In October 2015, a 3-judge bench of the Supreme Court of India referred challenges to the Aadhaar program to a constitution bench. One of the primary concerns of this petition was to decide on the existence of a fundamental right to privacy, which has since been upheld. Other similar petitions, concerned with the legitimacy of Aadhaar had been tagged with this petition. While the existence of the fundamental right to privacy has been upheld, challenges against the Aadhaar programme and linking services to this programme were yet to be adjudicated upon.
The final hearing commenced on January 17, 2017. Summaries of the arguments advanced on the previous hearings can be found here.
The matter is being heard in front of a constitutional bench, comprising of Chief Justice Dipak Misra, Justice Sikri, Justice Khanwilkar, Justice Chandrachud and Justice Ashok Bhushan.
Mr. Sibal began by reiterating that his primary status is that of a citizen of India and not that of an Aadhaar cardholder and that there is no difficulty in connecting identity to status. He stated that the Aadhaar architecture is defective and even if it is made perfect, it still could not be made mandatory.
He then discussed the doctrine of unconstitutional conditions upheld in The Ahmedabad St. Xaviers College Society & Anr. Etc. v. State of Gujarat & Anr. and In Re: Kerala Education Bill v. Unknown and explained that according to the doctrine a state cannot make a benefit or privilege conditional upon an individual giving up his rights. He argued that a condition that precludes one from enjoying a benefit on the basis of an unreasonable classification is void.
Justice Chandrachud asked if it’s not reasonable for government to require proof of identity if entitlement derives from it. Mr. Sibal responded that the proof has to be linked to ones status, which entitles him to a benefit. Justice Chandrachud interjected that there has to be a minimal way to prove who you are to which Mr. Sibal responded that there can be different ways to establish ones identity and reiterated that Aadhaar does not establish ones status.
Chief Justice Dipak Misra clarified if Mr. Sibal’s submission was that one could not be asked to barter or surrender any of his fundamental rights in order to have access to another and Mr. Sibal responded in the affirmative.
Justice Chandrachud asked if the argument was that constitutional violation occurs when a person’s choice of identity is restricted to one option and Mr. Sibal agreed to it. Justice Chandrachud pointed out that the argument is premised on the notion that everyone has at least one form of identity. He asked if in the event one does not have any identity proof if the government program is enabling him to have one, would that make the program constitutional. Mr. Sibal responded that even in such a scenario, the government cannot make just one identity compulsory but can only prescribe a method by which he can get an identity.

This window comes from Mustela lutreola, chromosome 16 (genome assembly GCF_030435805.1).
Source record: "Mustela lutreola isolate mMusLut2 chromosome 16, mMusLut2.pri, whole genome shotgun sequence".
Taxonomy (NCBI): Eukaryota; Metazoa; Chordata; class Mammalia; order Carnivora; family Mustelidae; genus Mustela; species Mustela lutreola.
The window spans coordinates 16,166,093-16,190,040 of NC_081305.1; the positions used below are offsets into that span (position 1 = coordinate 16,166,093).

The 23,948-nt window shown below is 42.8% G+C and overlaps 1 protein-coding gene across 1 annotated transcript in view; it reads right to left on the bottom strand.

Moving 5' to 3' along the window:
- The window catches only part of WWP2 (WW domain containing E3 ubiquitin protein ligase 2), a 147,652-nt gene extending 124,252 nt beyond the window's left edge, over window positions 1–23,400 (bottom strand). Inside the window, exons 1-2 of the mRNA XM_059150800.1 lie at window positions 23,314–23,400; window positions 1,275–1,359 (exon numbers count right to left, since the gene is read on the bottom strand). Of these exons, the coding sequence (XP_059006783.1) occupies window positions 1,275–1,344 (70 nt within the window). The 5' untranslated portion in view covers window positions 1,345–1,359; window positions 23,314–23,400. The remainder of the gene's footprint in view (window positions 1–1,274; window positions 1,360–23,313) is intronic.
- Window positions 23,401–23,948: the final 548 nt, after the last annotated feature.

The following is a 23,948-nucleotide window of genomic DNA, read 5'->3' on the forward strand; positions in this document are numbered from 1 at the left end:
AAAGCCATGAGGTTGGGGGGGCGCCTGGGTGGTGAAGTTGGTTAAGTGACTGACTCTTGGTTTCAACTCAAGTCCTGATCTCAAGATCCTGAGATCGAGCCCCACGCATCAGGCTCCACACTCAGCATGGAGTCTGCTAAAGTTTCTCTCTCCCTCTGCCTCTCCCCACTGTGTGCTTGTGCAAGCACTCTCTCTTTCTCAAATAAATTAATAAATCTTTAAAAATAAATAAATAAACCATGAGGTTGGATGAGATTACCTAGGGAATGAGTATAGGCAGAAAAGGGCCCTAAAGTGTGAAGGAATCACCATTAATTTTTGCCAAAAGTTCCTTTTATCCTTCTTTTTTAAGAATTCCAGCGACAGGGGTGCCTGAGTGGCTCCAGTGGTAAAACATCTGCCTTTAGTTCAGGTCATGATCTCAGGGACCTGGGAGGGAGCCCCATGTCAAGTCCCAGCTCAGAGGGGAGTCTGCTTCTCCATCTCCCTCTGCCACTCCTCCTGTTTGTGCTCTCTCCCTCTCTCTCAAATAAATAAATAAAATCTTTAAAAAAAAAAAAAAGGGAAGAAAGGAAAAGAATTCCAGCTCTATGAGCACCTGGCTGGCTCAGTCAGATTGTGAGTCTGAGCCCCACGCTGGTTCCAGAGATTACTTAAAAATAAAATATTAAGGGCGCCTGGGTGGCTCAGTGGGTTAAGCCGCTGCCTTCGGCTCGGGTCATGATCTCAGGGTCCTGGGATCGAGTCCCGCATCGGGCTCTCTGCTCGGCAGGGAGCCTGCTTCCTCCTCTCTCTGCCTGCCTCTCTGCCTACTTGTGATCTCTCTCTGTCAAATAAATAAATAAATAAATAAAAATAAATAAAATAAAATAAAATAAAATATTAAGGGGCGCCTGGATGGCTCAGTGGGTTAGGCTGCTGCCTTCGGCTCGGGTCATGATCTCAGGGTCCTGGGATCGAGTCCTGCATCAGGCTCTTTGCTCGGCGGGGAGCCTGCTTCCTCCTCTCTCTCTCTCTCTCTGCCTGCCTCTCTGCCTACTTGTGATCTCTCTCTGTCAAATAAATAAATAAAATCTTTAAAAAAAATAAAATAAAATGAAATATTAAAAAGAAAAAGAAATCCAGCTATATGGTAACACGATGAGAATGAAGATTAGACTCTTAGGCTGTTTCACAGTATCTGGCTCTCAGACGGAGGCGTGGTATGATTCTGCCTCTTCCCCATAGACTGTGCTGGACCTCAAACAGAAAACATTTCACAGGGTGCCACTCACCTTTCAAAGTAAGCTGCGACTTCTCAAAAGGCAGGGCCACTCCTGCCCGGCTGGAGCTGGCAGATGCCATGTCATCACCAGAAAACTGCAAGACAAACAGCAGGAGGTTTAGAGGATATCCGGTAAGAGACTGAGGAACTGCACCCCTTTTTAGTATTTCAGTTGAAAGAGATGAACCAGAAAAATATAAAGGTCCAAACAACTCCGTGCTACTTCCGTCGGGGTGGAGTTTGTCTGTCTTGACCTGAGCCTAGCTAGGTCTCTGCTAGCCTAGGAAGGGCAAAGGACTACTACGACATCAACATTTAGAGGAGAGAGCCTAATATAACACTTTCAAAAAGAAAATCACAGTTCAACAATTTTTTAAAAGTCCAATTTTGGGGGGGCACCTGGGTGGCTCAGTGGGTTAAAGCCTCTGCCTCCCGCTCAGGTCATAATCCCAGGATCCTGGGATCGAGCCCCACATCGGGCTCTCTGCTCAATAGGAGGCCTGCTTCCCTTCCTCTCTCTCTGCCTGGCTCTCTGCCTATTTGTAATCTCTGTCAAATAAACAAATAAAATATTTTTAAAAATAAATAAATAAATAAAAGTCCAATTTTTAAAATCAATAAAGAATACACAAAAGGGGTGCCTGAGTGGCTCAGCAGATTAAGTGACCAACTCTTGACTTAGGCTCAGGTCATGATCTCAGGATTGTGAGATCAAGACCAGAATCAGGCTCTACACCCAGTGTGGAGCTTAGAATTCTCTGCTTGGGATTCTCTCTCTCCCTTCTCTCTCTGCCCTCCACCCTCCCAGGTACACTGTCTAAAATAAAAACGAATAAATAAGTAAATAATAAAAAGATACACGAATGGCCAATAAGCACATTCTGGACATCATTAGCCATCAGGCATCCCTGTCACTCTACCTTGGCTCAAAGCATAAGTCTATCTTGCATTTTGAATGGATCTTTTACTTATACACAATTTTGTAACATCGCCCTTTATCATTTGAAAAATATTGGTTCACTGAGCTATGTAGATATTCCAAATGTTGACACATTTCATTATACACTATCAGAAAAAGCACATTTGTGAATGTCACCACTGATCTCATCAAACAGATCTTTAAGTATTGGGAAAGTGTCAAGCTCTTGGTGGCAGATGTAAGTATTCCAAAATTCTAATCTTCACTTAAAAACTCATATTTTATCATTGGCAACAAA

Chief Justice Dipak Misra pointed out that the whole argument boils down to choice and Mr. Sibal agreed to it. He submitted that the point of Aadhaar is not to grant identity but to authenticate it.
He agreed with Justice Chandrachud when he said that the argument put forth is that citizens must have a choice in deciding how to establish their identity through a reasonable manner prescribed by law.
Mr. Sibal, next, read out notifications that make Aadhaar mandatory for child labor welfare schemes, bonded labor rehabilitation schemes, which are meant for the most marginalized and pointed out that it is them who will be excluded and asked “if this is not a denial of fundamental rights, then what is?”. Next, he referred to Minerva Mills Ltd. & Ors. v. Union of India to emphasize that state should not achieve its goals by abrogating fundamental rights.
Mr. Sibal then mentioned that Aadhaar does not stop pilferage or leakage. Justice Sikri interjected stating that even if Aadhaar fails to take care of all kinds of fraud that in itself would not make it unconstitutional. Mr. Sibal responded that it would not but would raise questions about its proportionality and reiterated that his argument is that the scheme is disproportionate.
He then submitted to the court a compilation repudiating all the factual claims made by the state.
Justice Sikri raised concerns regarding people possessing multiple passports and other IDs and proposed that Aadhaar can be used to curb this problem by replacing multiple IDs. Mr. Sibal rebutted that people have multiple Aadhaars as well and stated that it is an issue that has to be dealt by law. He argued that the fact that some people are breaking the law couldn’t be cited as a ground for justifying the state’s action of making Aadhaar mandatory.
Mr. Sibal concluded by stating that this is the most important case that has been dealt by the court since independence and stated that it is more important than ADM Jabalpur v. S. S. Shukla as it dealt with a constitutional provision which had a limited expanse whereas Aadhaar has unlimited expanse as it binds everyone including the ones who are yet to be born. He stated that this judgment would decide whether we would be living in a country with choice or in a country where the state is the arbiter of choice.
Senior Counsel Gopal Subramanium commenced his arguments.
Mr. Subramanium initiated his arguments by referring to Puttuswamy v. Union of India and stated that the core of the judgment was the idea of dignity. He submitted that despite the advancements in technology, the Constitution has to be abided by. He stated that according to the privacy judgment the intrusion into the right to privacy by the state has to be as minimalistic as possible.
He stated that identification itself is a pejorative act. He also submitted that the Act strikes at the accountability of the state as it disintermediates the state.
The hearing will continue on Thursday (15/02).